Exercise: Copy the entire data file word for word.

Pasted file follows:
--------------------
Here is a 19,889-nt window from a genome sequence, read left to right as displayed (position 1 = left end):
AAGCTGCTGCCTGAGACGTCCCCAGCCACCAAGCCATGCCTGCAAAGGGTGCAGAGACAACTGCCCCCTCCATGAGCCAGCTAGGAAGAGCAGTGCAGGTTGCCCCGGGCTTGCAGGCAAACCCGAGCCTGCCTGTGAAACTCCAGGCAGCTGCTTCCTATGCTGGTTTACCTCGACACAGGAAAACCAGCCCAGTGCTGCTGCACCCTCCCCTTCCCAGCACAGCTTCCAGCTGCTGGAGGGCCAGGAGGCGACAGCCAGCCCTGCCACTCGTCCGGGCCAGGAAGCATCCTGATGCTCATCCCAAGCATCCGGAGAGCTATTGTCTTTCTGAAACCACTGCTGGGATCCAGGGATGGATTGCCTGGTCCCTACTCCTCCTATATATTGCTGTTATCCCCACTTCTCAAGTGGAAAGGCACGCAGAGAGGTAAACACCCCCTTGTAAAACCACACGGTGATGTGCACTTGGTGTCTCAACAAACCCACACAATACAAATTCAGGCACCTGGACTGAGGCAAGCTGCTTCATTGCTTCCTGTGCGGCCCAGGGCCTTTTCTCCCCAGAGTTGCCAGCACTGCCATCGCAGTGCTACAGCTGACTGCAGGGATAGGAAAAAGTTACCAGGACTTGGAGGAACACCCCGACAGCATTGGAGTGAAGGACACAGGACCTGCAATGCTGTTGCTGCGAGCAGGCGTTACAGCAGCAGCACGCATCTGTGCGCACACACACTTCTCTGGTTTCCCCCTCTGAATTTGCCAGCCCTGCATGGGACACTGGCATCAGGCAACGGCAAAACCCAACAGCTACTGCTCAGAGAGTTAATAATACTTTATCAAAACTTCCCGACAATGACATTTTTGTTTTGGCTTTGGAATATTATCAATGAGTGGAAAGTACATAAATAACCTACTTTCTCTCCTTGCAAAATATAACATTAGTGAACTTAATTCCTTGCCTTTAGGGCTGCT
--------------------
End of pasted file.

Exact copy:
Here is a 19,889-nt window from a genome sequence, read left to right as displayed (position 1 = left end):
AAGCTGCTGCCTGAGACGTCCCCAGCCACCAAGCCATGCCTGCAAAGGGTGCAGAGACAACTGCCCCCTCCATGAGCCAGCTAGGAAGAGCAGTGCAGGTTGCCCCGGGCTTGCAGGCAAACCCGAGCCTGCCTGTGAAACTCCAGGCAGCTGCTTCCTATGCTGGTTTACCTCGACACAGGAAAACCAGCCCAGTGCTGCTGCACCCTCCCCTTCCCAGCACAGCTTCCAGCTGCTGGAGGGCCAGGAGGCGACAGCCAGCCCTGCCACTCGTCCGGGCCAGGAAGCATCCTGATGCTCATCCCAAGCATCCGGAGAGCTATTGTCTTTCTGAAACCACTGCTGGGATCCAGGGATGGATTGCCTGGTCCCTACTCCTCCTATATATTGCTGTTATCCCCACTTCTCAAGTGGAAAGGCACGCAGAGAGGTAAACACCCCCTTGTAAAACCACACGGTGATGTGCACTTGGTGTCTCAACAAACCCACACAATACAAATTCAGGCACCTGGACTGAGGCAAGCTGCTTCATTGCTTCCTGTGCGGCCCAGGGCCTTTTCTCCCCAGAGTTGCCAGCACTGCCATCGCAGTGCTACAGCTGACTGCAGGGATAGGAAAAAGTTACCAGGACTTGGAGGAACACCCCGACAGCATTGGAGTGAAGGACACAGGACCTGCAATGCTGTTGCTGCGAGCAGGCGTTACAGCAGCAGCACGCATCTGTGCGCACACACACTTCTCTGGTTTCCCCCTCTGAATTTGCCAGCCCTGCATGGGACACTGGCATCAGGCAACGGCAAAACCCAACAGCTACTGCTCAGAGAGTTAATAATACTTTATCAAAACTTCCCGACAATGACATTTTTGTTTTGGCTTTGGAATATTATCAATGAGTGGAAAGTACATAAATAACCTACTTTCTCTCCTTGCAAAATATAACATTAGTGAACTTAATTCCTTGCCTTTAGGGCTGCT